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How to Reverse Picture Search with Google Images

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Search By Image
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Screen capture

To recap: you've gone to images.google.com and clicked on the camera icon in Google Image Search. That should open up a box similar to what you see in this screen capture. Notice that it is offering you three ways to search by image. 

The first method: paste the URL of an image in the window. This is handy if you have a Flickr image or someone has been tweeting a meme. Find the URL of the image itself. You can usually get this by right-clicking on the image and selecting "copy image URL." Note that Google won't search by image if you paste in a URL for a private website, so this won't work to find the origin of that Facebook meme, for example. 

It will work if you download that image from Facebook first. (On a side note, if you're downloading images people have shared privately with you in Facebook, please be mindful of how you use those images.) That brings us to search method number two. If you have an image on your desktop, you can drag the image into the search box. This works well in Chrome. It may not work at all in IE. 

If dragging doesn't work, you can use method number three and click on the Upload an image tab. Once you do that, you can browse for an image on your desktop.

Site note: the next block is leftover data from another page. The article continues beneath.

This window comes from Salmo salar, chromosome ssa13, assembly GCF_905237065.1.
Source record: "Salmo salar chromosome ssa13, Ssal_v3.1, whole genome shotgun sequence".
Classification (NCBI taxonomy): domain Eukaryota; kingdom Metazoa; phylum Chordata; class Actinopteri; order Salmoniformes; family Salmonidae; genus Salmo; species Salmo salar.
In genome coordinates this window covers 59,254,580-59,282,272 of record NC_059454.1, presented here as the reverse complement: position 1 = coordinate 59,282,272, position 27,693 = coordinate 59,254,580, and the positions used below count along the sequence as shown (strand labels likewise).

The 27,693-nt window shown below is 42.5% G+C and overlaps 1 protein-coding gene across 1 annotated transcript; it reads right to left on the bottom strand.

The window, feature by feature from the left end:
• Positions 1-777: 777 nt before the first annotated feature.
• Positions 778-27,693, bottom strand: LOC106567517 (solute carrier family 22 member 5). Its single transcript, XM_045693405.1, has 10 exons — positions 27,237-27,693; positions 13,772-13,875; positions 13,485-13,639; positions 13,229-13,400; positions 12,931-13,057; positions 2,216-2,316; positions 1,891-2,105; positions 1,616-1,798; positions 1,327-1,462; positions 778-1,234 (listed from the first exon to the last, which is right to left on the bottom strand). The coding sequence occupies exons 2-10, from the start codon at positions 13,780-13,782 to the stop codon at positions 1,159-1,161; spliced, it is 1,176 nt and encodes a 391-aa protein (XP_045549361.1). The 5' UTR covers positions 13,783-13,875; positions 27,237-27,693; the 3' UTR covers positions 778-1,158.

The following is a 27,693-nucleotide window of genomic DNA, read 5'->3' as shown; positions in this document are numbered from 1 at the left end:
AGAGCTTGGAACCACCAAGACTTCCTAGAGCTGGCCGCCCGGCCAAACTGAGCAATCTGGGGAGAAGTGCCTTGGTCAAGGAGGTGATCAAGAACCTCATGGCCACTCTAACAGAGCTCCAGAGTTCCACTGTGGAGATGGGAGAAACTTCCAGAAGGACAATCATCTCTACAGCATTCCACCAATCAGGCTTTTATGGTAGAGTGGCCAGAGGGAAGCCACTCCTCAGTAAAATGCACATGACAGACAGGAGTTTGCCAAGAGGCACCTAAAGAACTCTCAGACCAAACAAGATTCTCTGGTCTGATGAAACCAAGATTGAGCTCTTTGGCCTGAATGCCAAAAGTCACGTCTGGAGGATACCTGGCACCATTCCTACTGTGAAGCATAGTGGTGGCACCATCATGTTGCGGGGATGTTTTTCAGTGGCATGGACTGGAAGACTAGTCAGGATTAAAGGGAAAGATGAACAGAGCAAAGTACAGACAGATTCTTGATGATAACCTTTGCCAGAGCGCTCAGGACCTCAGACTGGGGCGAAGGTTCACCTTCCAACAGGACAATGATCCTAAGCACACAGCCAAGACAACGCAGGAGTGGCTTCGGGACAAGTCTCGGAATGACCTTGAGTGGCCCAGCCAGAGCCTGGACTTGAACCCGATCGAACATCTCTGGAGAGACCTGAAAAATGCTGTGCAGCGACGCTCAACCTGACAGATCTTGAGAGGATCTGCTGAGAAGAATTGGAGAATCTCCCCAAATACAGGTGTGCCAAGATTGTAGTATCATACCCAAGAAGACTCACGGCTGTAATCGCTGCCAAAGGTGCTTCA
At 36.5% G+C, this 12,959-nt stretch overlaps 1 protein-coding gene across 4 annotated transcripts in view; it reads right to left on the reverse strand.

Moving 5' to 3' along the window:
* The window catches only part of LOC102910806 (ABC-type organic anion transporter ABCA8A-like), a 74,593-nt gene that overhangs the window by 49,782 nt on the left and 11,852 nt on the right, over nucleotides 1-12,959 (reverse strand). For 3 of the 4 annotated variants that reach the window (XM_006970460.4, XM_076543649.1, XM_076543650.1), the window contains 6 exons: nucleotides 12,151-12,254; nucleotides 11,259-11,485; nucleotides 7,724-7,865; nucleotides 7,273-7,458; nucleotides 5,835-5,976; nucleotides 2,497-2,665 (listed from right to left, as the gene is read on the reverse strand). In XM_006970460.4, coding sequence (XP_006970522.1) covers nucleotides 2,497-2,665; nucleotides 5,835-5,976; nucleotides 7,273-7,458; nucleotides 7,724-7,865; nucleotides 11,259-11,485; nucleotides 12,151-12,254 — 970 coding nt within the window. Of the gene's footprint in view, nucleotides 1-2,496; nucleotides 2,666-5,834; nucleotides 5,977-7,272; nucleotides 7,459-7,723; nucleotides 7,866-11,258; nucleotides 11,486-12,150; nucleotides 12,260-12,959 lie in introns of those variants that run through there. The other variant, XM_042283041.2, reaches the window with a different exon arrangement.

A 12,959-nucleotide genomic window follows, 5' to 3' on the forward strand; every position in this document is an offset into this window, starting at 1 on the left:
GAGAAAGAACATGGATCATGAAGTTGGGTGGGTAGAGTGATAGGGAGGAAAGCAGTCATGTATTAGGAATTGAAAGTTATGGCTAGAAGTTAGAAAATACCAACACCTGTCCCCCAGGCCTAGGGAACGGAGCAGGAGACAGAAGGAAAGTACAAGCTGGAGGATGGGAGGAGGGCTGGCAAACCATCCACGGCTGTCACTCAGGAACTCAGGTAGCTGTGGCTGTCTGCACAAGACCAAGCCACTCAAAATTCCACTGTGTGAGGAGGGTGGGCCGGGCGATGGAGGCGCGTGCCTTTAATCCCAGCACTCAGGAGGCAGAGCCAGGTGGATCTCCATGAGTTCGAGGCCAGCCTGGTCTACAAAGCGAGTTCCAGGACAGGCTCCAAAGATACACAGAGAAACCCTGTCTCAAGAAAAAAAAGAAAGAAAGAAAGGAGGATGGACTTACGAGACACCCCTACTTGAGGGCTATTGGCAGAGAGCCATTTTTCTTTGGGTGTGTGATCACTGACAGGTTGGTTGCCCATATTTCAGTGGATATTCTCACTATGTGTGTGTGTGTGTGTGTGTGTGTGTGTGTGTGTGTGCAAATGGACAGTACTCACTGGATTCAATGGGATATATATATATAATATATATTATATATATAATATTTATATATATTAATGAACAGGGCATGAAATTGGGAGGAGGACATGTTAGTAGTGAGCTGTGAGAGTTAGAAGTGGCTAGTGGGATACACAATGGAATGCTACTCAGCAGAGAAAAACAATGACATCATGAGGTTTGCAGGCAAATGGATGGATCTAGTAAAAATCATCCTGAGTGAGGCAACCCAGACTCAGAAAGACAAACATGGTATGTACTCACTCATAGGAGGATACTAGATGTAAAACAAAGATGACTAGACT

What does a reverse image search on Google Images tell you? 

It depends on your source image. For example, you have a picture of an animal you shot with your camera on your desktop, and you have no idea what this animal is. You can try a reverse image search, and Google will attempt to find similar images. You might be able to identify your image. Sometimes you may even get results complete with a Wikipedia entry on the subject. Other images will pull up news stories or things that Google determines to be similar subjects, "cute baby animals," for example. 

Things Google Search by Image Can Help You Find

 

Shoes. Hey, don't knock this idea. If you find a picture of a pair of shoes that you adore but can't identify, try doing a search by image to find a similar pair. You can usually find a place to buy similar shoes, and sometimes you'll even find an exact match for the shoes you were seeking. The same goes for coats, hats, or other consumer goods. 

Fact Checking. There's always some picture of questionable origin circulating on Facebook or Twitter. Check it out. Is that picture of a guy in a burnt out building really from the Ukraine just now, or did it come from an old picture? Do a search by image and check out the dates. Do they match? You might even be able to find the origin of the photo. 

Bug or Animal Identification. This is huge in the summer months. Is it poison ivy? Was that really a coyote? If you have a picture, you can do a search by image. You may have to experiment to find the best sorts of pictures for this use. 

 

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